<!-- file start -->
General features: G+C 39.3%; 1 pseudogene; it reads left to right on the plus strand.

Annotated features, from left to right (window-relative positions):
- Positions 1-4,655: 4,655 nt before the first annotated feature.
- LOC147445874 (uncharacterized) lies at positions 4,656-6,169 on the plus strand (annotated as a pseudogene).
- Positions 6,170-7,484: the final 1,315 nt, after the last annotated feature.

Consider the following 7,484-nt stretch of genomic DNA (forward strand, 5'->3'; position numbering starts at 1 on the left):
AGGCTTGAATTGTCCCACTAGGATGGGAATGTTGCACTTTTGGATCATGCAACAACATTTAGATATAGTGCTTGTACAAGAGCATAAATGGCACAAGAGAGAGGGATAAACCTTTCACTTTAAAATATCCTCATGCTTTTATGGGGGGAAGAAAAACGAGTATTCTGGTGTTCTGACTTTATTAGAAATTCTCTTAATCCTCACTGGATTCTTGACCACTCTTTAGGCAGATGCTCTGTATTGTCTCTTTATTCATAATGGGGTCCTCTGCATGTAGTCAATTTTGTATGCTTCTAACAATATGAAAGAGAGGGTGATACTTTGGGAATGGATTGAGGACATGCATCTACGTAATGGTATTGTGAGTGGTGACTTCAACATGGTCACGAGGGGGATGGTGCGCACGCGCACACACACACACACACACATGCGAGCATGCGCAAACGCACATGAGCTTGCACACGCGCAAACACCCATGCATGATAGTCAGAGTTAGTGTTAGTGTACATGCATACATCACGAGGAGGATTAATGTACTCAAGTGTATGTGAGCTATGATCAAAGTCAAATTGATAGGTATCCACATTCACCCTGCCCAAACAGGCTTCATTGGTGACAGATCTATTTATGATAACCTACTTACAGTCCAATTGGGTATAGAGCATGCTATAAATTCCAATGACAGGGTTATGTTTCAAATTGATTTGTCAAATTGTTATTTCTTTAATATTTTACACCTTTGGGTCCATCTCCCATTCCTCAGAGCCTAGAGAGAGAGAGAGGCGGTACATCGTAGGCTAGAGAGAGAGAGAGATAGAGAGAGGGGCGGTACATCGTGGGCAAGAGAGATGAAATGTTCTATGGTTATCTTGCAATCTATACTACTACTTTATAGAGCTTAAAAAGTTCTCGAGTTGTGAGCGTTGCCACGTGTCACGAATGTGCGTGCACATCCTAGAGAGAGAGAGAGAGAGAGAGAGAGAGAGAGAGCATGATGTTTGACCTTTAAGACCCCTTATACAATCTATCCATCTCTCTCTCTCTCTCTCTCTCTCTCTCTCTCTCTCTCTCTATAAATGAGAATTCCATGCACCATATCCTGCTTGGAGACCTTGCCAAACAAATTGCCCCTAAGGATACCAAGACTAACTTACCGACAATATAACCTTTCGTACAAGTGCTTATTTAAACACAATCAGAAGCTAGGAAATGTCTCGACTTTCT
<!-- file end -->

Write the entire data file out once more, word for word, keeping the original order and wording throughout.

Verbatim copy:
General features: G+C 39.3%; 1 pseudogene; it reads left to right on the plus strand.

Annotated features, from left to right (window-relative positions):
- Positions 1-4,655: 4,655 nt before the first annotated feature.
- LOC147445874 (uncharacterized) lies at positions 4,656-6,169 on the plus strand (annotated as a pseudogene).
- Positions 6,170-7,484: the final 1,315 nt, after the last annotated feature.

Consider the following 7,484-nt stretch of genomic DNA (forward strand, 5'->3'; position numbering starts at 1 on the left):
AGGCTTGAATTGTCCCACTAGGATGGGAATGTTGCACTTTTGGATCATGCAACAACATTTAGATATAGTGCTTGTACAAGAGCATAAATGGCACAAGAGAGAGGGATAAACCTTTCACTTTAAAATATCCTCATGCTTTTATGGGGGGAAGAAAAACGAGTATTCTGGTGTTCTGACTTTATTAGAAATTCTCTTAATCCTCACTGGATTCTTGACCACTCTTTAGGCAGATGCTCTGTATTGTCTCTTTATTCATAATGGGGTCCTCTGCATGTAGTCAATTTTGTATGCTTCTAACAATATGAAAGAGAGGGTGATACTTTGGGAATGGATTGAGGACATGCATCTACGTAATGGTATTGTGAGTGGTGACTTCAACATGGTCACGAGGGGGATGGTGCGCACGCGCACACACACACACACACACATGCGAGCATGCGCAAACGCACATGAGCTTGCACACGCGCAAACACCCATGCATGATAGTCAGAGTTAGTGTTAGTGTACATGCATACATCACGAGGAGGATTAATGTACTCAAGTGTATGTGAGCTATGATCAAAGTCAAATTGATAGGTATCCACATTCACCCTGCCCAAACAGGCTTCATTGGTGACAGATCTATTTATGATAACCTACTTACAGTCCAATTGGGTATAGAGCATGCTATAAATTCCAATGACAGGGTTATGTTTCAAATTGATTTGTCAAATTGTTATTTCTTTAATATTTTACACCTTTGGGTCCATCTCCCATTCCTCAGAGCCTAGAGAGAGAGAGAGGCGGTACATCGTAGGCTAGAGAGAGAGAGAGATAGAGAGAGGGGCGGTACATCGTGGGCAAGAGAGATGAAATGTTCTATGGTTATCTTGCAATCTATACTACTACTTTATAGAGCTTAAAAAGTTCTCGAGTTGTGAGCGTTGCCACGTGTCACGAATGTGCGTGCACATCCTAGAGAGAGAGAGAGAGAGAGAGAGAGAGAGAGAGCATGATGTTTGACCTTTAAGACCCCTTATACAATCTATCCATCTCTCTCTCTCTCTCTCTCTCTCTCTCTCTCTCTCTCTCTATAAATGAGAATTCCATGCACCATATCCTGCTTGGAGACCTTGCCAAACAAATTGCCCCTAAGGATACCAAGACTAACTTACCGACAATATAACCTTTCGTACAAGTGCTTATTTAAACACAATCAGAAGCTAGGAAATGTCTCGACTTTCT